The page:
The Roman Empire - In The First Century
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Bust of Tiberius
Never the preferred heir, Tiberius (42 BC – 37 AD / reigned 14 – 37 AD) soon showed why Augustus had wanted someone else.

His political inability, poor judgment and jealousy led Rome into a dark age of political purges, murder and terror.

Tiberius had waited a long time to be emperor and had made many sacrifices. In 11 BC, Augustus had forced him to divorce his much-loved wife and marry Julia, the emperor’s daughter. The two did not get on.

A bad start

Even so, Tiberius only became heir after the death of Julia’s two sons. He knew he was not the preferred successor but, with Augustus dead, it was time for him to step up and claim power.

This was tricky, because the Senate didn’t trust him. Tiberius tried to mimic Augustus and feigned reluctance.

This was a disaster. He didn’t have the same political skills as Augustus and gave out mixed signals. This only caused further resentment and, although he did become emperor, his position was weak. Tiberius knew this himself, saying that governing Rome was like “holding a wolf by the ears”.

Military mutiny

He was soon to face his first test. Fed up with life in cold, northern Europe, two armies were mutinying and threatened to march on Rome.

With an empire built on force, this was any emperor’s worst nightmare. Tiberius sent his young, charismatic nephew, Germanicus, to sort the situation out.

Irritatingly successful

Sure enough, Germanicus hit the spot, rallying the troops before leading them to victory against the Germanic tribes. Having turned a highly dangerous situation into a great victory, Germanicus was a hero.

Still insecure, the last thing Tiberius wanted back in Rome was a war hero with a claim to the throne. He appointed Germanicus to be governor of the remote eastern provinces. Once more, Germanicus was annoyingly successful, loved by Romans and locals alike.

It’s a mystery

This success brought Germanicus new enemies and he died in mysterious circumstances in 19 AD. Many thought he had been poisoned and blamed Tiberius. He denied it, but the whispers refused to go away.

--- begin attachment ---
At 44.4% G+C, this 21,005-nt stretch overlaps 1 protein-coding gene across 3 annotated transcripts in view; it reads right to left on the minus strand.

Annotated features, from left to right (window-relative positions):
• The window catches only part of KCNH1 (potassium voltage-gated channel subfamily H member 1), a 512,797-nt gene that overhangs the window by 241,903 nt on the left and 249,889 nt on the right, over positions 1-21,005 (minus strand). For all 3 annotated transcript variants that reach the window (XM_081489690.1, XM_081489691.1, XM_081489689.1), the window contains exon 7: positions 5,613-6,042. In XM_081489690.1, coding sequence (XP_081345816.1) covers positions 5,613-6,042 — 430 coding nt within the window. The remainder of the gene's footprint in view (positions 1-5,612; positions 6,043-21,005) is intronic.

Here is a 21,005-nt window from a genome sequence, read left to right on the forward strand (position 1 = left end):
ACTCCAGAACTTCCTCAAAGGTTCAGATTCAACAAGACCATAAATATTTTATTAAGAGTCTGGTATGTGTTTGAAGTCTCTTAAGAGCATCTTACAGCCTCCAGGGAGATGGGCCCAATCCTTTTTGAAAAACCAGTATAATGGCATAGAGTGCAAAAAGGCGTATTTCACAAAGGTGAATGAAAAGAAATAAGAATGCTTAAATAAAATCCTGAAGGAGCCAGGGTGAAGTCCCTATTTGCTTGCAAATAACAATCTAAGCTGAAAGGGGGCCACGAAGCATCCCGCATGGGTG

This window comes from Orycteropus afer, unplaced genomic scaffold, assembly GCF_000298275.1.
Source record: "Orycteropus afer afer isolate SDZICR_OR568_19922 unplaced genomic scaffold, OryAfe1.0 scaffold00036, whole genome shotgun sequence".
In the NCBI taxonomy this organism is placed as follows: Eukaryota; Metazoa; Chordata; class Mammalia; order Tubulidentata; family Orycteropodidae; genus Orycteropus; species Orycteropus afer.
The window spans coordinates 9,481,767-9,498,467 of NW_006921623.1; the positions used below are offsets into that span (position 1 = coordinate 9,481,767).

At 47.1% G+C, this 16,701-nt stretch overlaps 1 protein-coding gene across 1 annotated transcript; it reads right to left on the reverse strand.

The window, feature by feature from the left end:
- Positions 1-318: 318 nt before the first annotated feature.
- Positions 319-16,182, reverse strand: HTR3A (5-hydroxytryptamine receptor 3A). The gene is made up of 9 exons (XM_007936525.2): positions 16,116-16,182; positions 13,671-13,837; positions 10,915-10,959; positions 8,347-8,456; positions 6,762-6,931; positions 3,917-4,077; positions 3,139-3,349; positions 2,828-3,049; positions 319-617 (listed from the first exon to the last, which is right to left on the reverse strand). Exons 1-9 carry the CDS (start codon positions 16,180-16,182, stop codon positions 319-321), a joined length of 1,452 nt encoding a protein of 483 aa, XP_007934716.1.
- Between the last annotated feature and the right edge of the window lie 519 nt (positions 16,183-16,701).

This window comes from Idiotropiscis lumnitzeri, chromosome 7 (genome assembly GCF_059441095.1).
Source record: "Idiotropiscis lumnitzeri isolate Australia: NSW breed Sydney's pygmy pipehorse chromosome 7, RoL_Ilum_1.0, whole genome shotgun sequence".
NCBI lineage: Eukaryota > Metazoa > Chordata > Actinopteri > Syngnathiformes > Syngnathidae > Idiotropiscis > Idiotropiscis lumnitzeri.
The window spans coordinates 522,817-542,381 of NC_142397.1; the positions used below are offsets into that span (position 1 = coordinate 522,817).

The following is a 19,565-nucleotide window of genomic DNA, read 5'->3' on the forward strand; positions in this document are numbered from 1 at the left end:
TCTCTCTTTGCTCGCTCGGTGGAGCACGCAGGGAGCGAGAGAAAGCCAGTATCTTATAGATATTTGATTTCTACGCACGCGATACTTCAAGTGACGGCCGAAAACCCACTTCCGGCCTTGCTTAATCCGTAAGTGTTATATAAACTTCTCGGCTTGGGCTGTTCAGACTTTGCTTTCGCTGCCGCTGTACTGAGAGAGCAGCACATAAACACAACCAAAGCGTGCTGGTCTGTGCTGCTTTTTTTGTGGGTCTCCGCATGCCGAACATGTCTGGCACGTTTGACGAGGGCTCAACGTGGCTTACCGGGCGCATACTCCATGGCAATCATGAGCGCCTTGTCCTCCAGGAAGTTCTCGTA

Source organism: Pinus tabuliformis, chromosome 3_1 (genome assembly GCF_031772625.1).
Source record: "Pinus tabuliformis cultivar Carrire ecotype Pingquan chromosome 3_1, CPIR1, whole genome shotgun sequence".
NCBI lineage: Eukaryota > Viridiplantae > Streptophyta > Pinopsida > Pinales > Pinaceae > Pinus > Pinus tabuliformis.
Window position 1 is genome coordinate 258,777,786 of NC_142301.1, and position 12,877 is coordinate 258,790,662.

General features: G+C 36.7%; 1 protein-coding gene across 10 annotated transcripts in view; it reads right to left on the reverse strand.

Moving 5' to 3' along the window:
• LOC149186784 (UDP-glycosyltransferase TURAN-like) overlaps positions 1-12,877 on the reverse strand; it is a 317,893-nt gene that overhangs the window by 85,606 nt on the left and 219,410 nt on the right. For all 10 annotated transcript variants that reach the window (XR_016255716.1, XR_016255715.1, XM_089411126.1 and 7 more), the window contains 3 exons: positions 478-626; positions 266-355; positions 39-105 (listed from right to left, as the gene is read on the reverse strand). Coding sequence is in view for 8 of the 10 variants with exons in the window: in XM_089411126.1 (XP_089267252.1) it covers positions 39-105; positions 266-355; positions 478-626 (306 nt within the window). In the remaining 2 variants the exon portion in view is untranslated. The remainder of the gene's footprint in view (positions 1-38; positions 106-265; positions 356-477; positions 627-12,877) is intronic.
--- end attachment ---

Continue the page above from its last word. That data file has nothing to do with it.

Although Tiberius was now more secure, he was not happy. He despised his plotting, toadying courtiers, saying they were “fit to be slaves”. In turn, his mood swings set the Senate against him.

Bad judge of character

This mutual contempt led Tiberius to go elsewhere for advice. But he went to the wrong place, choosing Sejanus, a cavalry officer and “small town cheat”. Tiberius was impressed by Sejanus. He praised him as "the partner of my labors" and gave him command of the Praetorian Guard, which protected the emperor.

Sejanus abused this trust and his position. He increased his power by concentrating the guard in a single camp , and began to persecute potential rivals. Many were tried for treason and executed.

V for vendetta

Warning that Germanicus’ family was plotting against the emperor, Sejanus exiled the dead hero’s widow before killing her two elder sons. Only the youngest, Caligula, was spared.

All this time, Tiberius did nothing. He was now an old man and had retreated to Capri, where he was safe from his enemies and could pursue a number of diversions, including astrology and drinking wine. Cut off from Rome almost completely, only Sejanus was allowed to visit regularly.

Change in fortunes

Just when Sejanus appeared ready to seize power for himself, it went horribly wrong. In 31 AD, Tiberius turned against him in favor of Caligula, the only surviving son of Germanicus. He sent a secret message to the Senate condemning Sejanus. They captured him, strangled him, and dumped his body in the river Tiber.

Still in Capri, Tiberius continued to rule, with Caligula now his heir. When he died in 37 AD, Rome welcomed the news. Little did they know what was yet to come.

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The Roman Empire - In The First Century